Why are dissenting Catholics so pleased with Pope Francis when there’s little likelihood he’ll change Catholic doctrine? Damon Linker (why do I recognize that name?) takes up the question, and his answer is a good one: To most Catholics it simply doesn’t matter what the Church teaches on contraception and divorce.

Linker is understandably confused by this indifference. “The question I’d want to ask these liberals,” he writes, is “Why do you continue to attend church and think of yourself as a Catholic?”

Indeed. As recently as 1968, Church statements were able to galvanize the faithful—-for or against. Now, what the Church teaches on contraception affects their lives as much as what the Chicago Rabbinical Council teaches about quinoa, or what the USDA certifies as organic. How can Catholics, once caricatured as foot soldiers of Rome, now be so blithe?

That framing is, I think, too unfair to dissenters and too kind to those charged with teaching the faith. For the past fifty years, indifference to Church teaching has been actively encouraged by bishops, priests, and catechists. Official episcopal announcements, books from Catholic presses, winking homilies, and a culture of silence on moral matters not only gave room for dissent but made assent actively difficult. Catholics in the pews simply followed the cues.

Take the reception of the encyclical Humanae Vitae, in which the Church reiterated the ancient, unanimous Christian teaching against contraception. Paul VI issued the statement on July 25, 1968. The next month the Archbishop Plourde of Ottawa wrote his own letter saying that Catholics had the right “to reach a judgement different from that of the Holy Father.” In September, the bishops of Canada gathered in Winnipeg and published a statement saying couples ”may be safely assured that whoever honestly chooses that course which seems right to him does so in good conscience.” Bishop Alexander Carter, president of the conference said that he and his brother bishops faced the “necessity of making a statement which many felt could not be a simple ‘Amen,’ a total and formal endorsement of the doctrine of the encyclical.”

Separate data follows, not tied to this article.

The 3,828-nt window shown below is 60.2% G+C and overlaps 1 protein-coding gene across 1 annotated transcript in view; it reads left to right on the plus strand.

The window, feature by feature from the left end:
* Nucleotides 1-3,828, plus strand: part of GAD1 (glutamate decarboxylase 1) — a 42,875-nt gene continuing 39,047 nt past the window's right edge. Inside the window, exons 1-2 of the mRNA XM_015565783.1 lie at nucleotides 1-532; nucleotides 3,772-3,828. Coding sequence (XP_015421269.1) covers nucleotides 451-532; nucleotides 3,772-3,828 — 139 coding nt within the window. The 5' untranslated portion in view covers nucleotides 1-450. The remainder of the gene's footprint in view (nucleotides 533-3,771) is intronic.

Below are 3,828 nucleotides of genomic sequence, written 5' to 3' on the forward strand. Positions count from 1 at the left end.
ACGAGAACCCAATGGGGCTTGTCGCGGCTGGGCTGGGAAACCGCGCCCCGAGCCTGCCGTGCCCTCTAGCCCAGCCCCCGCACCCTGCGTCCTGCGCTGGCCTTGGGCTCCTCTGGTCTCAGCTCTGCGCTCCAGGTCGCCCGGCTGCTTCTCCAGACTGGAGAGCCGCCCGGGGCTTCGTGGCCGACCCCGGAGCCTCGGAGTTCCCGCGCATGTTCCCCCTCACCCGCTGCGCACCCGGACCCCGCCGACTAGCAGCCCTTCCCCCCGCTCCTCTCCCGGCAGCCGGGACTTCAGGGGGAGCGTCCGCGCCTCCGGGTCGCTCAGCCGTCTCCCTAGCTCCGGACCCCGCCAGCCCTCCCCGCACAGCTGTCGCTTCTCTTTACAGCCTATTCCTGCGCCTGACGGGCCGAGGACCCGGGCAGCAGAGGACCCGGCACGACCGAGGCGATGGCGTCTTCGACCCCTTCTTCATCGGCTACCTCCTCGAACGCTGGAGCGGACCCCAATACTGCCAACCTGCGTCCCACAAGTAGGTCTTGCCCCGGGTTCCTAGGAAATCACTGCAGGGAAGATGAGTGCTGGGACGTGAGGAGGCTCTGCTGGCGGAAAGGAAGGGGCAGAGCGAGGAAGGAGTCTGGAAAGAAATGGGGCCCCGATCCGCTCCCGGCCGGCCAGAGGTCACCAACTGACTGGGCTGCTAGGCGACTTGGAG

Things took a similar course south of the forty-ninth parallel. The National Conference of Catholic Bishops opined, not very helpfully, “There exist in the Church a lawful freedom of inquiry and of thought and also general norms of licit dissent. This is particularly true in the area of legitimate theological speculation and research.” Avery Dulles wrote in America, “In view of the American tradition of freedom and pluralism, it would be a serious mistake to use the encyclical as a kind of Catholic loyalty test. Nothing could so quickly snuff out the spirit of per­sonal responsibility, which has done so much to invigorate American Catholicism in the past few years.”

The hem-hawing of Church leaders led to confusion in the pulpit and pews. Unwilling to deny Church teaching directly, disoriented by conflicting signals, homilists and confessors fell silent.

A similar thing happened with divorce. Rather than deny the Church’s teaching, American dioceses granted backdoor divorces through the liberal use of annulments. As of 2007, the U.S. accounted for 60 percent of annulments granted globally despite being home to only 6 percent of the Catholic flock. Dioceses like Brooklyn gained popularity as “annulment factories.”

Both these developments reflected what Archbishop Antoni Stankiewicz calls an “anthropological pessimism” that holds “it’s almost impossible to get married, in view of the current cultural situation.” Modern man, in this view, is twice fallen. Bishops ceased to believe the faithful were capable of following Church teaching, and so they ceased to teach it by discipline and word. In light of this, the reaction of the faithful is more than understandable. Why would they take seriously a teaching their pastors refuse to?

At the end of the day, it’s not that dissenting Catholics don’t care what the Church teaches; it’s that the Church has taught them not to care. To that lesson, they’ve paid close attention.

Articles by Matthew Schmitz


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